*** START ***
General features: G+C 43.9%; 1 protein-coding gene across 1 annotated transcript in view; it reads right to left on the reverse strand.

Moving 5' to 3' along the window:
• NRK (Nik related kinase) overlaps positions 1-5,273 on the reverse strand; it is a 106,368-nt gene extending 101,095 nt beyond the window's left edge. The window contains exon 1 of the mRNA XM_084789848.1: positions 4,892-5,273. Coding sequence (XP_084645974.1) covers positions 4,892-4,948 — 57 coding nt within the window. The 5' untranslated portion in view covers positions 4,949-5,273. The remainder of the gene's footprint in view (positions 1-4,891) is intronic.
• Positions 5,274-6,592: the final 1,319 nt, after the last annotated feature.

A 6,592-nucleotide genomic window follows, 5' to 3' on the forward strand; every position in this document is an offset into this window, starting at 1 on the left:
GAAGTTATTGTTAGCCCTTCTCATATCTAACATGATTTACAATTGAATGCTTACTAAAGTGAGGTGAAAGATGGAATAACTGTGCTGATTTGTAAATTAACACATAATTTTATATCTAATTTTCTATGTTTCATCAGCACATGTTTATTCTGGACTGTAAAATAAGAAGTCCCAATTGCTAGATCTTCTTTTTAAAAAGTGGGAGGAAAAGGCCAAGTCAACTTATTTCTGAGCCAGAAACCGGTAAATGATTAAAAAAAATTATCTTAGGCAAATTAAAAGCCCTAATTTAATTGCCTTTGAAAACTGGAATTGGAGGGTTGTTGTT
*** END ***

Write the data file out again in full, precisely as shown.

General features: G+C 43.9%; 1 protein-coding gene across 1 annotated transcript in view; it reads right to left on the reverse strand.

Moving 5' to 3' along the window:
• NRK (Nik related kinase) overlaps positions 1-5,273 on the reverse strand; it is a 106,368-nt gene extending 101,095 nt beyond the window's left edge. The window contains exon 1 of the mRNA XM_084789848.1: positions 4,892-5,273. Coding sequence (XP_084645974.1) covers positions 4,892-4,948 — 57 coding nt within the window. The 5' untranslated portion in view covers positions 4,949-5,273. The remainder of the gene's footprint in view (positions 1-4,891) is intronic.
• Positions 5,274-6,592: the final 1,319 nt, after the last annotated feature.

A 6,592-nucleotide genomic window follows, 5' to 3' on the forward strand; every position in this document is an offset into this window, starting at 1 on the left:
GAAGTTATTGTTAGCCCTTCTCATATCTAACATGATTTACAATTGAATGCTTACTAAAGTGAGGTGAAAGATGGAATAACTGTGCTGATTTGTAAATTAACACATAATTTTATATCTAATTTTCTATGTTTCATCAGCACATGTTTATTCTGGACTGTAAAATAAGAAGTCCCAATTGCTAGATCTTCTTTTTAAAAAGTGGGAGGAAAAGGCCAAGTCAACTTATTTCTGAGCCAGAAACCGGTAAATGATTAAAAAAAATTATCTTAGGCAAATTAAAAGCCCTAATTTAATTGCCTTTGAAAACTGGAATTGGAGGGTTGTTGTT